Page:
Browsing named entities in G. S. Hillard, Life and Campaigns of George B. McClellan, Major-General , U. S. Army. You can also browse the collection for October 11th or search for October 11th in all documents.

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r a march upon the city of Mexico. And here seems a fitting place to introduce that portion of the official annual report of Colonel Totten to the Secretary of War in which he speaks of the services of the company of sappers and miners and their officers, though it was not drawn up until a somewhat later period:-- The law adding the company of sappers, miners, and pontonniers (otherwise called engineer soldiers) to the Corps of Engineers, was passed on the 15th of May, 1846. On the 11th of October following, this company, seventy-two strong, landed at Brazos Santiago; having in the interim been enlisted by great exertions on the part of several engineer officers, and been organized and drilled by Captain A. J. Swift and Lieutenants G. W. Smith and McClellan, of the Corps of Engineers. The captain being disabled by sickness at Matamoras, Lieutenant Smith led the company, as part of Major-General Patterson's division, in the march from that place to Tampico,--a march in which the
the battle of Antietam constant reconnoissances upon the Virginia side of the river, to learn the enemy's position and movements, had broken down the greater part of the cavalry-horses. A violent disease, attacking the hoof and tongue, soon after broke out among the animals, and at one time put nearly four thousand of them out of condition for service. To such an extent had the cavalry arm become reduced, that when the Confederate general Stuart made his raid into Pennsylvania, on the 11th of October, with two thousand men, penetrating as far as Chambersburg, General McClellan could only mount eight hundred men to follow him. Few civilians have any notion of the number of horses which are required by an army of a hundred thousand men. Indeed, we may go further, and say that few civilians have any distinct notion of what an army of a hundred thousand men is. We repeat the words mechanically, as we repeat the distances of the solar system, without any very definite impressions of numb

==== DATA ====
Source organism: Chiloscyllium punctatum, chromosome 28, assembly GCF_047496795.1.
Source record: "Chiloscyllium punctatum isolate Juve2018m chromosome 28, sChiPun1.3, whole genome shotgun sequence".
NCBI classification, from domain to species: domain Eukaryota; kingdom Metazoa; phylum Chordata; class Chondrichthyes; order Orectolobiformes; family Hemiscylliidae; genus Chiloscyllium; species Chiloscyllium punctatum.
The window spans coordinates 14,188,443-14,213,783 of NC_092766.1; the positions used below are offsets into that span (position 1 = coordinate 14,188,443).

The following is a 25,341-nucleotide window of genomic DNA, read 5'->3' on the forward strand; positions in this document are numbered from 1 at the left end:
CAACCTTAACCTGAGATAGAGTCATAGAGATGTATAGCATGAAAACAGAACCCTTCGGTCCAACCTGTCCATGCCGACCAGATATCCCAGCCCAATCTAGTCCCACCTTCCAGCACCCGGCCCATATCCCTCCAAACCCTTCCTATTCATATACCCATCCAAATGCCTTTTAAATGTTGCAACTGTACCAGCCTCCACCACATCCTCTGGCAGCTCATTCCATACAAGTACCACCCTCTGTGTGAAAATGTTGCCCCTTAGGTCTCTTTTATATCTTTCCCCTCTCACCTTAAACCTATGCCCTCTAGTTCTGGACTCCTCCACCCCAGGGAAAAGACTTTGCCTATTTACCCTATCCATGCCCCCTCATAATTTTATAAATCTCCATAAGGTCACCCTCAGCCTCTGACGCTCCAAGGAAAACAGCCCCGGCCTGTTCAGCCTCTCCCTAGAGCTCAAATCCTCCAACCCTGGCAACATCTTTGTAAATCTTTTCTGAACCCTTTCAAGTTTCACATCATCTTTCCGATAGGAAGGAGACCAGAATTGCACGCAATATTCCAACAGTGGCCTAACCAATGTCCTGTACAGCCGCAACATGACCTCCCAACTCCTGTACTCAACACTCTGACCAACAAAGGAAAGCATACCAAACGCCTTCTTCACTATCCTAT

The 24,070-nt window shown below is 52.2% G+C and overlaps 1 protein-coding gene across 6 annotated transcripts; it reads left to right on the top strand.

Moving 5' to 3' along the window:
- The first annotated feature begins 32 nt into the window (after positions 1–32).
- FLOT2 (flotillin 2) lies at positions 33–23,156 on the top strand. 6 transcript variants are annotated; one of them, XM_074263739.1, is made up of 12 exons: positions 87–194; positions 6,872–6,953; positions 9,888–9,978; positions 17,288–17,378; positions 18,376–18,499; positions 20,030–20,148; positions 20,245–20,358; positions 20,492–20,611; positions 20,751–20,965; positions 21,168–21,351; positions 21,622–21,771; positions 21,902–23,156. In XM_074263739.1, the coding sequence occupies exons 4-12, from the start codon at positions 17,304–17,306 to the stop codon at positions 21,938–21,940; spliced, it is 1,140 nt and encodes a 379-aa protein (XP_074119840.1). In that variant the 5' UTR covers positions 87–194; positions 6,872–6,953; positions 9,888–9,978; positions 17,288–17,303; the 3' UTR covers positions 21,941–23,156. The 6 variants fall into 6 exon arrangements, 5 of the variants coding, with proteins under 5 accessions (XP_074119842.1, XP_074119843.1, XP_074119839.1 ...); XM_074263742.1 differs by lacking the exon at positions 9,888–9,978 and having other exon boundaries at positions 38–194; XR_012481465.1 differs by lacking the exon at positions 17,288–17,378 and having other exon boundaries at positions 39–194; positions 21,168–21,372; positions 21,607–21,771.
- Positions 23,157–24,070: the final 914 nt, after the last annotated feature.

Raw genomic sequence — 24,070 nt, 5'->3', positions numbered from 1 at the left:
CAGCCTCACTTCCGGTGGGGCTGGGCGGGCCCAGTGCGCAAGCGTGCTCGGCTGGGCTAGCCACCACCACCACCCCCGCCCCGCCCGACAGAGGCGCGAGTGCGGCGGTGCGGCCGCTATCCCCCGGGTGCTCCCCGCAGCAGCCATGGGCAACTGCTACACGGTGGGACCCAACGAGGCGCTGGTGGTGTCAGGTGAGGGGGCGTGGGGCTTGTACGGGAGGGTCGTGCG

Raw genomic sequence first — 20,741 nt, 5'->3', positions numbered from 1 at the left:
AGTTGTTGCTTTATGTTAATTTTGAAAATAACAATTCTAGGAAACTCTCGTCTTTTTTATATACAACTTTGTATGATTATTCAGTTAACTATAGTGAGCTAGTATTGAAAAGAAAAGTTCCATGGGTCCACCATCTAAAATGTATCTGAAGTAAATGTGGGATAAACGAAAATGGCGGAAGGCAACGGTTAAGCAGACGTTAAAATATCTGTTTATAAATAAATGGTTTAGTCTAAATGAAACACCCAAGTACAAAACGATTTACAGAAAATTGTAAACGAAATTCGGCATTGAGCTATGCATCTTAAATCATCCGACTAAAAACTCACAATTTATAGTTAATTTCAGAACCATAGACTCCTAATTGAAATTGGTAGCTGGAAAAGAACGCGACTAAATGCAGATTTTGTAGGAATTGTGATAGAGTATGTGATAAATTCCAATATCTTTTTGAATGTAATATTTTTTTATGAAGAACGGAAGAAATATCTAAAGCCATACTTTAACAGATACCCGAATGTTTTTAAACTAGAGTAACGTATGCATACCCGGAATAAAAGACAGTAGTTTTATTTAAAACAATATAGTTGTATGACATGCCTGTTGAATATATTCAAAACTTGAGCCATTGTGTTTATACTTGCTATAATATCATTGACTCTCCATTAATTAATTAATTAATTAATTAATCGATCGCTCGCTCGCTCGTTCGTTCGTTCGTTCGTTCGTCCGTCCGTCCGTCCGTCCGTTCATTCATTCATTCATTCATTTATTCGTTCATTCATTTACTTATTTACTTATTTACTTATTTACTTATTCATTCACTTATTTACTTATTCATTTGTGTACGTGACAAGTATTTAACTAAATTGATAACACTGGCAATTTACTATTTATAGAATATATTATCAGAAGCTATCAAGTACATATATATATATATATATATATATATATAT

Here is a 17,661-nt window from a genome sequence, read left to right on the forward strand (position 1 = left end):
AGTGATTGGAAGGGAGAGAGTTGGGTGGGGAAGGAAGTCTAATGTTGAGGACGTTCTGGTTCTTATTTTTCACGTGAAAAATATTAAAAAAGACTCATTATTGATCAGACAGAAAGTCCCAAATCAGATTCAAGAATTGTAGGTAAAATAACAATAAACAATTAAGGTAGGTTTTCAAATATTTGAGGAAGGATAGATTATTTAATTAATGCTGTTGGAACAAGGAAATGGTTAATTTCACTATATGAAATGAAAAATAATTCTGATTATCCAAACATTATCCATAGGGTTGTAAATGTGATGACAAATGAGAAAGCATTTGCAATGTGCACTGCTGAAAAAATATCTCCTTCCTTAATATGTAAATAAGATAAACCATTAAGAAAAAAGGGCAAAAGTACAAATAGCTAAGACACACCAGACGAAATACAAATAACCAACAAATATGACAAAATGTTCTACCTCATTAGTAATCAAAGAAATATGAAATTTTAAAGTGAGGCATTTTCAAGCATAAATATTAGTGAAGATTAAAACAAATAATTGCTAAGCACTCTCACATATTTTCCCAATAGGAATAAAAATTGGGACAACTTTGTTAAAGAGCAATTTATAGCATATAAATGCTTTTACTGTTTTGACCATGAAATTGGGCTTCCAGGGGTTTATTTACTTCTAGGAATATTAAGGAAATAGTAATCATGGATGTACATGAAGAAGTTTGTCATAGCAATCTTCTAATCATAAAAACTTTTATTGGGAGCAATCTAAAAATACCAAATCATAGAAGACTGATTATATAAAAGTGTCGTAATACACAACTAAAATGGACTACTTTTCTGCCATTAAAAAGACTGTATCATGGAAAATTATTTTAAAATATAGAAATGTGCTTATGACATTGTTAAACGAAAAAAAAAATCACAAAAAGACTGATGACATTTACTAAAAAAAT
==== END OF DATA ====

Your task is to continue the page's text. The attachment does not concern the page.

test. They were all devoted to General McClellan; but an impression was spread among them that he was in favor of Governor Curtin. A correspondent of The press, a leading political journal, had so stated. Under these circumstances, it was deemed by the friends of Judge Woodward highly important that this erroneous impression should be removed by a distinct contradiction under General McClellan's own hand. Accordingly, one of Judge Woodward's friends left Philadelphia on Sunday evening, October 11,--the day of the election being Tuesday, October 13,--and went to Orange, New Jersey, and laid the whole matter before General McClellan. The result was the following letter:-- Orange, New Jersey, October 12, 1863. Hon. Charles J. Ingersoll, Philadelphia. dear Sir:--My attention has been called to an article in the Philadelphia Press, asserting that I had written to the managers of a Democratic meeting at Allentown, disapproving the objects of the meeting, and that, if I voted or